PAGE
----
FEC Boosts Online Political Bloggers

    March 28, 2006
    WebProNews Staff

Campaign finance law will cover online political advertising, but other communication like blogs and email remains uncovered by the law.

Free speech in politics pretty much won out in the recent Federal Election Commission’s decision on what should or should not be part of campaign finance law. AP reported how the FEC decided to allow the free-wheeling world of online discussion remain free of the bonds of McCain/Feingold legislation.

That does not apply to paid advertising however. Those ads must be accounted for as part of a campaign’s federal spending and contribution limits. The Wall Street Journal noted how ads can be financed under the ruling:

The 2002 campaign finance law requires that ads for or against federal candidates be paid for with money regulated by the law, which limits contributions by individuals to $2,000 and bans union and corporation donations.

In its initial interpretation of the law in 2002, the FEC said no political activity on the Internet was covered. But a federal court judge ruled in 2004 that the commission had to craft a new rule that at the very least covered paid political advertising on the Internet.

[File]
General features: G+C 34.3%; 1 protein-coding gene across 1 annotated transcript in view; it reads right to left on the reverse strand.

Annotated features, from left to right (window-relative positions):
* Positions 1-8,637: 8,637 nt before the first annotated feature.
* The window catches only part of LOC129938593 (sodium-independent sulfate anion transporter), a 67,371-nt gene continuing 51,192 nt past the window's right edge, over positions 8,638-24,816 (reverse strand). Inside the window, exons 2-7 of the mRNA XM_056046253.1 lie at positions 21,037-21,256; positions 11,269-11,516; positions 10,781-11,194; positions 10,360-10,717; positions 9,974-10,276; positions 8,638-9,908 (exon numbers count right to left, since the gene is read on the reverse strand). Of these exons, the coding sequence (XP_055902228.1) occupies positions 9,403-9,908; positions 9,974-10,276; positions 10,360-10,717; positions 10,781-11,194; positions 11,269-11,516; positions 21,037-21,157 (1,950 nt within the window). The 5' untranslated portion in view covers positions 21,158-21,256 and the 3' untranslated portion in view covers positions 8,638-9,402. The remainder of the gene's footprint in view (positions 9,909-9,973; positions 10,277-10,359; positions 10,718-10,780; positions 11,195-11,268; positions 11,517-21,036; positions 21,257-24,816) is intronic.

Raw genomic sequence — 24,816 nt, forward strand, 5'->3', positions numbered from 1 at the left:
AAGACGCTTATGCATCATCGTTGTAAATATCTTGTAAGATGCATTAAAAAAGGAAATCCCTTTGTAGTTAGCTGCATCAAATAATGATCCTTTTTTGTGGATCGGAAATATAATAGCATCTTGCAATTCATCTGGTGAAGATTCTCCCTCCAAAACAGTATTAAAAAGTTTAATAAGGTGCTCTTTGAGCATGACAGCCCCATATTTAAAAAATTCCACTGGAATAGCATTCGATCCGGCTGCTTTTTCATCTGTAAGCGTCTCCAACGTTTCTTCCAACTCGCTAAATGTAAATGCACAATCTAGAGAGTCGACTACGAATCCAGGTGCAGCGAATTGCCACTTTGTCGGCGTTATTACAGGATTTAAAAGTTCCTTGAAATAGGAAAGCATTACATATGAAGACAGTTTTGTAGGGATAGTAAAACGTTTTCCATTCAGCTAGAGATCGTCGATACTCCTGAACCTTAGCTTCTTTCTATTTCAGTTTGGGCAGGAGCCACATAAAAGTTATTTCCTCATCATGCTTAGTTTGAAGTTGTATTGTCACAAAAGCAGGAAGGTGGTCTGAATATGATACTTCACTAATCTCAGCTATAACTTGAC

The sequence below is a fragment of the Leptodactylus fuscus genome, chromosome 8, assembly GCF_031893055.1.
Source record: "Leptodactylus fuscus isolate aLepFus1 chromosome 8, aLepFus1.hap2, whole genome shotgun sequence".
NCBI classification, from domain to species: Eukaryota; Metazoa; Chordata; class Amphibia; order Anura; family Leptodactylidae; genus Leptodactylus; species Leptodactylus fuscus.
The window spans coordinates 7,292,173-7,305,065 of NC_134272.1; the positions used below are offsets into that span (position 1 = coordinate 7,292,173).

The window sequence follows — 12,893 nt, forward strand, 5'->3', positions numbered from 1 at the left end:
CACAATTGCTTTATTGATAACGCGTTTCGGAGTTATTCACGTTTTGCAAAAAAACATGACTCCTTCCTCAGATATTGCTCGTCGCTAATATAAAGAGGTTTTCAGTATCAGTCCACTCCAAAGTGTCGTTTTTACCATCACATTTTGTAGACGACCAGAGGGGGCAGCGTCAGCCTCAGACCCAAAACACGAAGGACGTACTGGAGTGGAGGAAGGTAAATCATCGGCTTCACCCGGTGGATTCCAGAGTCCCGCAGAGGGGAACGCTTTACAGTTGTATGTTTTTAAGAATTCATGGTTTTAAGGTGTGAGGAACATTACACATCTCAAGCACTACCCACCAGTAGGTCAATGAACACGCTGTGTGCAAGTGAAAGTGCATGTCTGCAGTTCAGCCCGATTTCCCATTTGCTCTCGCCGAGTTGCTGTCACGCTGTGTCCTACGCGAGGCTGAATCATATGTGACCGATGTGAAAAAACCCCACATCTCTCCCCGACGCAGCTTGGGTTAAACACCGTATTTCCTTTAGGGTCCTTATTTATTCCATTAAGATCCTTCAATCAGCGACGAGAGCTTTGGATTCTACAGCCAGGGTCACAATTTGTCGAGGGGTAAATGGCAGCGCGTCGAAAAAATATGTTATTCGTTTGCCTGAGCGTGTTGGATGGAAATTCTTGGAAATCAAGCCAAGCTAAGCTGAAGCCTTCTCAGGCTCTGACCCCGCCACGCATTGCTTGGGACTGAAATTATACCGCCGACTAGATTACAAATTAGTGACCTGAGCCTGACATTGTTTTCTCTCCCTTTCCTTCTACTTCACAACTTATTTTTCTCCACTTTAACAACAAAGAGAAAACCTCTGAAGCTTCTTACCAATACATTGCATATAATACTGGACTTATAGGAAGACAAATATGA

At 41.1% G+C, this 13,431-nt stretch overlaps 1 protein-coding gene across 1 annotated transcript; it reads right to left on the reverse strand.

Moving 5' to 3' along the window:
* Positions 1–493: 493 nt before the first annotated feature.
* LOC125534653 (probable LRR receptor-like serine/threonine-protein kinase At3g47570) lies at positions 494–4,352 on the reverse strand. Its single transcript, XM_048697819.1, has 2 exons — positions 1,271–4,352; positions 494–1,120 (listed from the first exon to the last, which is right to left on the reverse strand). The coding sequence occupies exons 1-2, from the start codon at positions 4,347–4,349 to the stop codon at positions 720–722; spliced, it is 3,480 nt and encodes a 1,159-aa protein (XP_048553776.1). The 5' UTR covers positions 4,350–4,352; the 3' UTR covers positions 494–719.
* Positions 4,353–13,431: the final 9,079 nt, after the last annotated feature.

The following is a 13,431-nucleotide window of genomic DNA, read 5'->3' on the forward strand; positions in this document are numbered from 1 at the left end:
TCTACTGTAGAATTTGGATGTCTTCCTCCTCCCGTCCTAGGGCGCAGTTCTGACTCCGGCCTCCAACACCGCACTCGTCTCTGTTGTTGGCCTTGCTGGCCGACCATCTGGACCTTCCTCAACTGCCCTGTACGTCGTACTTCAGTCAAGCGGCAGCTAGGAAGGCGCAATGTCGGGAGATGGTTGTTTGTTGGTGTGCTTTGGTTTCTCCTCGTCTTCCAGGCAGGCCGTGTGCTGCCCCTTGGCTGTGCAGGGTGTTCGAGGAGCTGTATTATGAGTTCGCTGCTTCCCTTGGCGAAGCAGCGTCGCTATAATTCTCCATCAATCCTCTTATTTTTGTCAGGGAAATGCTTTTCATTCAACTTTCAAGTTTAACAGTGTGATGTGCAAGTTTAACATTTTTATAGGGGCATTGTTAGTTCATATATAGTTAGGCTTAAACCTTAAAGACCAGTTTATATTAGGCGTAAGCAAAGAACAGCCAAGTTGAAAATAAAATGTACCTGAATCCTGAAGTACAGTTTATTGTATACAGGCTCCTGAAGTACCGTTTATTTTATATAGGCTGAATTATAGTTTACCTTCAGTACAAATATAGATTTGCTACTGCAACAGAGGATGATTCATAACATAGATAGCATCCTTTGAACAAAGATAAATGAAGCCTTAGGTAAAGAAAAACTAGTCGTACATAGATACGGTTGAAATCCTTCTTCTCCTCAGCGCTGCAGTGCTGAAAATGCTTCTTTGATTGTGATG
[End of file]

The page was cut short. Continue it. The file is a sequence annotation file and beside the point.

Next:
“Individual online political activity will be protected from FEC restriction regardless of whether the individual acts alone or as part of a group, and regardless of whether the individual acts in coordination with a candidate or acts independently,” said Commission Chairman Michael E. Toner in the WSJ report.

That could be an issue for the Drum Major Institute, which purchased Google ads that display when users of the search engine query for New York state legislators. Those ads display the Institute’s grade for the legislator’s performance in Albany.

Members of unions or corporations can use their work computers to post political blog entries and other online content, provided they are not coerced to do so and work on their own time.

The decision by the FEC provided some legitimization of blogging. Bloggers received the same type of exemption from McCain/Feingold as other mainstream media types enjoyed. “There will be no second class citizens among members of the media,” Toner said.

How does the FEC decision affect your political blogging? Tell us about it at our new forums at SyndicationPro.

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David Utter is a staff writer for WebProNews covering technology and business.